Timo Maas 

Remixes are dance music's common currency, but rarely does one version redefine both the track it tweaks and the genre it works in. Dusseldorf trance producer Timo Maas's "Club Mix" of Azzido da Bass's obscure "Dooms Night" did just that, though. Maas combined a turbocharged, gleefully evil woob-woob bass riff, an easy-riding synth glide, and crunchy breakbeats for a sound he refers to as "percussive wet funk"; the track was not only a trance hit but a favorite of everyone from two-step garage DJs (it opens Warner ESP's Pure Garage II mix compilation) to Jamaican dancehall jocks. Music for the Maases, the remix collection that followed, is full of tracks just as beefy and smart as "Dooms Night," but last year's Loud, a full-on artist album, fell somewhat short, despite great moments like the spooky "Help Me," featuring R & B singer Kelis, and the glimmering "Shifter," featuring MC Chickaboo. The new remix collection Music for the Maases 2 (Kinetic) stumbles out of the gate with a pair of rushed, overly commercial tracks (Kelis's sped-up vocals on Maas's remix of "Young Fresh and New" are especially uncomfortable), but soon enough Maas is strutting his stuff, slowing down and spreading out Starecase's "See" with a pixelated synth hook. His workovers of Moloko's "Familiar Feelings" and Moby's "We Are All Made of Stars" (its vocal treated with a processed-ghoul effect) top the originals. And despite the snooziness of the 2001 mix set Connected, Maas is as good a live DJ as there is right now. Friday, April 25, 11 PM, House of Blues, 329 N. Dearborn; 312-923-2000.

Comments

Subscribe to this thread:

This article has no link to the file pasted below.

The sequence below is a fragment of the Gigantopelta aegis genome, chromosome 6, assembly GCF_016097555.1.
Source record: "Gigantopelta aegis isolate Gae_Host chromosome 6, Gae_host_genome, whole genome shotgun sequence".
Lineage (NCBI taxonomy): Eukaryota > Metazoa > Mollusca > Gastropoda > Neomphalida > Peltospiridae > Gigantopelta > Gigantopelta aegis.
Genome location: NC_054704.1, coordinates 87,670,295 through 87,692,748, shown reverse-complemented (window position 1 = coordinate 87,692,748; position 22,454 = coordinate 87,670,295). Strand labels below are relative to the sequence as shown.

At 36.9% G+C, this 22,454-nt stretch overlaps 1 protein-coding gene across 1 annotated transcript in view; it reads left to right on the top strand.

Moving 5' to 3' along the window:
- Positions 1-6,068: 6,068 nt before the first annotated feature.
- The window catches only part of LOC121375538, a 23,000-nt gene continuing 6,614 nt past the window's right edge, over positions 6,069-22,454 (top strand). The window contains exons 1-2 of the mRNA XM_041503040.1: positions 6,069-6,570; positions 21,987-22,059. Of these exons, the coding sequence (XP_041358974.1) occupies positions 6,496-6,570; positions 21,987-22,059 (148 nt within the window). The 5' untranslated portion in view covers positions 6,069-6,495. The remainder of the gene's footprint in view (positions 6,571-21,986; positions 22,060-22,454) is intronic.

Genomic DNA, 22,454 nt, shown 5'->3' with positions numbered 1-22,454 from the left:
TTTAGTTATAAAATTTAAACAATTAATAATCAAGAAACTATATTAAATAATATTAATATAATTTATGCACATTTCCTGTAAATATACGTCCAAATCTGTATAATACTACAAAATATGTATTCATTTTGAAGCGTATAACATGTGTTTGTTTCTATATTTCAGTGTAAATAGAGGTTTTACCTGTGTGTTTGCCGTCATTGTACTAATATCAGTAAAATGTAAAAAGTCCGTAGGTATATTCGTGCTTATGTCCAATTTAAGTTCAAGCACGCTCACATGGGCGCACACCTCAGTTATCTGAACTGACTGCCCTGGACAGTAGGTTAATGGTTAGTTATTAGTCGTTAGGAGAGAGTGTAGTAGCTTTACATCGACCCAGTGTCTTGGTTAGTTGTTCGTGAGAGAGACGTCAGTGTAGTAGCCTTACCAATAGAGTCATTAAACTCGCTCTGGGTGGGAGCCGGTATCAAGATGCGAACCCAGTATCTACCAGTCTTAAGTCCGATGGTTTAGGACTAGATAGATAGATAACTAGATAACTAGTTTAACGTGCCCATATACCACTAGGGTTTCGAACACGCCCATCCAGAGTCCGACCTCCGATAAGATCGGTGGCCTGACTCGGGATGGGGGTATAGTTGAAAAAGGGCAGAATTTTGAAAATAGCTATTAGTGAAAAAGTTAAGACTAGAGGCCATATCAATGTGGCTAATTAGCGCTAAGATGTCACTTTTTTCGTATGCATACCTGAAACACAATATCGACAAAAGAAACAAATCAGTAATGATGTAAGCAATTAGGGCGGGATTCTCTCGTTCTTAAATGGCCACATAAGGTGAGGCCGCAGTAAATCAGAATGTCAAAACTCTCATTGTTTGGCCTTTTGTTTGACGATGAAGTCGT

Add a comment

More by Michaelangelo Matos

  • How the USA fell for EDM, chapter one

    How the USA fell for EDM, chapter one

    In these excerpts from his lively and meticulous new book, The Underground Is Massive: How Electronic Dance Music Conquered America, longtime Reader contributor Michaelangelo Matos chronicles the three-decade ascent of EDM.
    • Apr 29, 2015
  • How Chicago house got its groove back

    How Chicago house got its groove back

    Chicago house music is the sound of global pop today. In the 90s, though, it was on life support—until a new wave of producers, including Cajmere and DJ Sneak, got the city doing the Percolator.
    • May 3, 2012
  • Mixed messages

    Mixed messages

    Fabric mixes from Craig Richards and Goldie and a DJ-Kicks mix from Motor City Drum Ensemble
    • Aug 11, 2011
  • More »

Agenda Teaser

Performing Arts
Love Stories Under the Gun Theater
August 04
Performing Arts
Megastasis Athenaeum Theatre
July 16

Tabbed Event Search

Popular Stories

Follow Us

Sign up for newsletters »

 Early Warnings
 Food & Drink
 Reader Recommends
 Reader Events and Offers